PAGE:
Study: 69% of Patients on Antidepressants Are Not Clinically Depressed

Sixty-nine percent, or more than two-thirds of patients currently using the most commonly prescribed antidepressant medications, “never met the criteria for major depressive disorder,” according to a recent study published in the peer-reviewed Journal of Clinical Psychiatry.

“Many individuals who are prescribed and use antidepressant medications may not have met criteria for mental disorders. Our data indicate that antidepressants are commonly used in the absence of clear evidence-based indications,” according to the study.

Researchers also found that besides not having a major depressive disorder, 38 percent of patients who had been prescribed anti-depressants known as SSRIs (selective serotonin reuptake inhibitors such as Prozac, Paxil and Zoloft) never met the criteria for “obsessive-compulsive disorder, panic disorder, social phobia, or generalized anxiety disorder” either.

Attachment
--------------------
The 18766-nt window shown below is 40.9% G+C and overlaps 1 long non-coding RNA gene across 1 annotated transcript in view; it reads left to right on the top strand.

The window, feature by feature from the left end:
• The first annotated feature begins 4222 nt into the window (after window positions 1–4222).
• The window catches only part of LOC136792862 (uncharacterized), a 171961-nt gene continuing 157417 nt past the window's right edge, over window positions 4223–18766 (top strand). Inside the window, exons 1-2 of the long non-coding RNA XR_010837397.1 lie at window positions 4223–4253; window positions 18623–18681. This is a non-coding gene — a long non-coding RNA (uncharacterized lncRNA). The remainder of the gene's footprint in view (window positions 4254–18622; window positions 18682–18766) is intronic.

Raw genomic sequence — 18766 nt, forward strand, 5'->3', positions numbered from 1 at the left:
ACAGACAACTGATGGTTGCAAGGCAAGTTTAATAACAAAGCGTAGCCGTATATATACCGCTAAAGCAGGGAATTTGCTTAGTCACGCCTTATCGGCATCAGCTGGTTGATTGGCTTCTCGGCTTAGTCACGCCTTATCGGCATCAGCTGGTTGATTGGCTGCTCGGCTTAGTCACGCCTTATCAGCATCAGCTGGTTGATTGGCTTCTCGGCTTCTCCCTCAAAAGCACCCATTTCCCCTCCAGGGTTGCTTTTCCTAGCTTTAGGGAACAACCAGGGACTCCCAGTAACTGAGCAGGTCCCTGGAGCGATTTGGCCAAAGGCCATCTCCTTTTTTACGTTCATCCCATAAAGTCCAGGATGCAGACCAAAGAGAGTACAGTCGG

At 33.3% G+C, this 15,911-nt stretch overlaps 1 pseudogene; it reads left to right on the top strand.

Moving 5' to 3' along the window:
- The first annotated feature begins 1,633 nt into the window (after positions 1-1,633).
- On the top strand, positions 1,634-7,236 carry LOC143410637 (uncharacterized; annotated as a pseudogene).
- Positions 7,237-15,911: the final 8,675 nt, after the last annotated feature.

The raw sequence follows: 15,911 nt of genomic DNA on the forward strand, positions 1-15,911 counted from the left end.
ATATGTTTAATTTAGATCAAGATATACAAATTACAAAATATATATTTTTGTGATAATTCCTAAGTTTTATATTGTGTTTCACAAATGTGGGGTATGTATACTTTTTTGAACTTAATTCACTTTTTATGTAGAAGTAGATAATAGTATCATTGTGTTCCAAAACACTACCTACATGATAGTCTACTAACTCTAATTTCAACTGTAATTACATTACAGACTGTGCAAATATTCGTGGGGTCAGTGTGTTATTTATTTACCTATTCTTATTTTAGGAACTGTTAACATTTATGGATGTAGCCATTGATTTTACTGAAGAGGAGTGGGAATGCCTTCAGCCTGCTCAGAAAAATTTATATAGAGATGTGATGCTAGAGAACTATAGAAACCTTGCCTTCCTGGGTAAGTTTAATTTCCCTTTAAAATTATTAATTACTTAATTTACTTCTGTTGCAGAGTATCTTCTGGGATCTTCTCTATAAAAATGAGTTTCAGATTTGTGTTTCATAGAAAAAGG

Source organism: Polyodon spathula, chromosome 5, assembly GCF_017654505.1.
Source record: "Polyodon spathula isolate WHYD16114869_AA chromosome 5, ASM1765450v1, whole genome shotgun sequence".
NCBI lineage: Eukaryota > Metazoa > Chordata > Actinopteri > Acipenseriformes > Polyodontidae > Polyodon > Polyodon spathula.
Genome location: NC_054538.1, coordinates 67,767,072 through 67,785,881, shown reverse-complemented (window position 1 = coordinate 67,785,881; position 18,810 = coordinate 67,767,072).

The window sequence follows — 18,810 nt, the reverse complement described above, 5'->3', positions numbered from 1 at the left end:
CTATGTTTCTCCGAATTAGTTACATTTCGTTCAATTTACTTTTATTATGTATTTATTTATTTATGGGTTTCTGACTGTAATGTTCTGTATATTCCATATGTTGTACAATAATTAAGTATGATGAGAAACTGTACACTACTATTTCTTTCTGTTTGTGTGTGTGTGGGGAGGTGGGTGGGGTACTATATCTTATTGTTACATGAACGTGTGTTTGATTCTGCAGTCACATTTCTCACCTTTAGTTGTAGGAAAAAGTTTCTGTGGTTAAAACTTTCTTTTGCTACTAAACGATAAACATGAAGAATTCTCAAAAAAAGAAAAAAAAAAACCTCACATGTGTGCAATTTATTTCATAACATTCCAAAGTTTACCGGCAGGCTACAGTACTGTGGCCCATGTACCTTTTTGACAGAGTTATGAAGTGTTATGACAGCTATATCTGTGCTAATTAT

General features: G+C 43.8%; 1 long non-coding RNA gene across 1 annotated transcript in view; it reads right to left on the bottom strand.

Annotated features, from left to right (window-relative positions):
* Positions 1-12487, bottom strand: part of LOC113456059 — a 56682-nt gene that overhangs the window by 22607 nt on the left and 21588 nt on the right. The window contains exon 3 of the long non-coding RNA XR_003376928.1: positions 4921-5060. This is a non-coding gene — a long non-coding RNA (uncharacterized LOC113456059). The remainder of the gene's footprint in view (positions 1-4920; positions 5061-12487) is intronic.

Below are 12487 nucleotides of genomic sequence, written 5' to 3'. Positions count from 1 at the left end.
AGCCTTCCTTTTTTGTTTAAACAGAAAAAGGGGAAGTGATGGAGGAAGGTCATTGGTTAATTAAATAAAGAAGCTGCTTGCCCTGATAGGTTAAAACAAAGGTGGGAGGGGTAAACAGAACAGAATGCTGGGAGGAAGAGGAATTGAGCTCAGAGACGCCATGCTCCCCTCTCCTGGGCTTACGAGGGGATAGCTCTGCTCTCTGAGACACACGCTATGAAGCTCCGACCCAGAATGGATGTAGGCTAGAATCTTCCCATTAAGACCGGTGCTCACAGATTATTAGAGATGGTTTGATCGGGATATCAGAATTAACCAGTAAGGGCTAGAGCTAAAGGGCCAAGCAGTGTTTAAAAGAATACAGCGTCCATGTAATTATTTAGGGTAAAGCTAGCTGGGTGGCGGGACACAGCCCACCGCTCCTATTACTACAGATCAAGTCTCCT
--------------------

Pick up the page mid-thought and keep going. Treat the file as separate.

However, anti-depressants were prescribed for conditions unrelated to major depressive disorder, including “female gender, Caucasian ethnicity, recent or current physical problems (e.g. loss of bladder control, hypertension, and back pain), and recent mental health facility visits were associated with antidepressant use in addition to mental disorders.”